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Saturday, May 5, 2012

Review: Dark Scavenger (PC)

Well, it's not every day you see an RPG mix it with a point-and-click adventure game. That's what's happened here, but as odd as the mix is, this indie title gets it right... most of the time.

Dark Scavenger is an interesting mix of genres. It harkens back to the point and click adventure games of old where you find items on the screen and click them to see events unfold. In this case, the game uses text at the bottom of the screen to display the game’s story content and dialog. Oftentimes that leads to a branching set of options. The combat is turn-based, like you would expect to see in a classic RPG.

Everything in this game is driven by mouse clicks, which is good for the most part, though it can make combat just a bit odd at times – but I’ll get to the combat later.

Psydra Games has found some hype behind this game, winning an Honorable Mention in indiepub’s 2012 Independent Propeller Awards Festival and a mention on Destructoid as well. It takes only a few moments to realize that the team was going for ‘quirky’ (if you want to put it delicately, or ‘way out there’ if you’re being frank) with both the written dialog as well as the art style.

The game opens with a fight, which serves as a tutorial for learning your way around the point and click combat system. What that means is you choose an item, weapon or ally by first choosing the primary menu item, and then clicking on what you want to use.

Sometimes choices can be combined, like using a control device with a big red button and then a sword changes your weapon from one that hits a single target, to a weapon that swings at every enemy on the screen. Allies can be pretty varied as well – one of my favorites was a leech one that damaged the opponent to give me health back.

When not in combat, you can hover over items on your screen, and those that can be interacted with gain a red glowing outline. As you move around a somewhat grid-like map from one room to the other, you also click on arrows to navigate from one direction to the other. Like I said – everything is click-driven.

Your objectives are two-fold. You are attempting to make your way through the maps, but you are also attempting to gather supplies (hence the Scavenger part of the title).

Sometimes these are found just by clicking on an item in the environment, sometimes they are found by beating someone in combat, and sometimes you gain new loot from navigating puzzle-like sections of dialog.

Maybe you need to show off a piece of ‘high technology’ to a race that has never seen a ray gun, other times you can offer found items in exchange for other pieces of loot. One example was an alien who wanted to test my strength by hitting me as hard as he could – and I was allowed to lift a weapon up to help dull the impact.

Once you have collected some loot, you are given a chance to craft it into a weapon, an item or an ally. You do this by turning that piece of loot over to one of your three primary alien travel companions: Kamaho, Falsen and Gazer. Between the varied options in the dialog trees, combat options and the multiple uses for loot, there is some replay value for this game – which is a boon since it does only take about five hours to beat.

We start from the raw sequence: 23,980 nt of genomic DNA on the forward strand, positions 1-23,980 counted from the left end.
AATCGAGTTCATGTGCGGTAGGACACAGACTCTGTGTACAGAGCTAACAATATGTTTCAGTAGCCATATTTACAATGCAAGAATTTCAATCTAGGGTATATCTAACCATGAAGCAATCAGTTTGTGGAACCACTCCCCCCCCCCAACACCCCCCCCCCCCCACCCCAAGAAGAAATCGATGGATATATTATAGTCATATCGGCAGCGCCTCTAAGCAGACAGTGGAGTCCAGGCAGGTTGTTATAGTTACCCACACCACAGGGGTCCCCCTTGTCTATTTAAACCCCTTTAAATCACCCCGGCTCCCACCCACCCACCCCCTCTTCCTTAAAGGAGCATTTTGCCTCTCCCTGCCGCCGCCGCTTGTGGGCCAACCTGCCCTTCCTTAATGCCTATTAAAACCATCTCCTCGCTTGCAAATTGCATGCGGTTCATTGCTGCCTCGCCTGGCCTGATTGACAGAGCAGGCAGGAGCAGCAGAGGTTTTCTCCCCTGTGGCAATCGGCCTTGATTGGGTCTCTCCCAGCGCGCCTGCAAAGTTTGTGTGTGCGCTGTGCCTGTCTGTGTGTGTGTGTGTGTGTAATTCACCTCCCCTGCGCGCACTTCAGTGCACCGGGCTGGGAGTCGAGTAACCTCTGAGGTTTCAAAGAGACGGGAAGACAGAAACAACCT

So then the basic question becomes: Is it any good?

Well, yes and no. I did enjoy how wide-open so many of the choices were, and I can see how the sense of experimentation could lead me to trying situations in new ways. The art style is going to be hit or miss depending on a person’s preference. While I did not mind the style at all, there is very little in the way of animation going on here and I know that is a big deal to some people.

The combat interface feels a bit clunky at times because you have to click item, then click the item you want, then you click weapon, then you click the weapon you want. Then you click the bad guy you want to take a shot at – and while it does provide a great deal of flexibility for the combat, it can be a slower than a system where you’d press a button a time or two and be done with it.

At first I actually liked the combat quite a bit, but as I was getting on through the last stage – which was a somewhat frequent series of what I would call ‘boss fights’ – well, the appeal of reading the text had really worn off. The visual cues are not terribly distinctive and it was a bit repetitive by the endgame.

One other technical note that I found a bit odd when I started it up, is how the game is presented. Dark Scavenger is brought through a completely flash interface, and it uses your Internet browser’s cache to store its games. I am certain there are perfectly valid technical reasons for this, and they at least do warn you about it when you begin playing the game, but it still struck me as a bit odd that if I happen to clear my cache, I’m losing my saved data as well.

Dark Scavenger is not a bad game necessarily, but it is not a great game either. I killed several hours with it and did not mind that I had in the end, but it is not a title I can see myself running back to play now any time soon either.

- Nick H





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Review: Dark Scavenger (PC)
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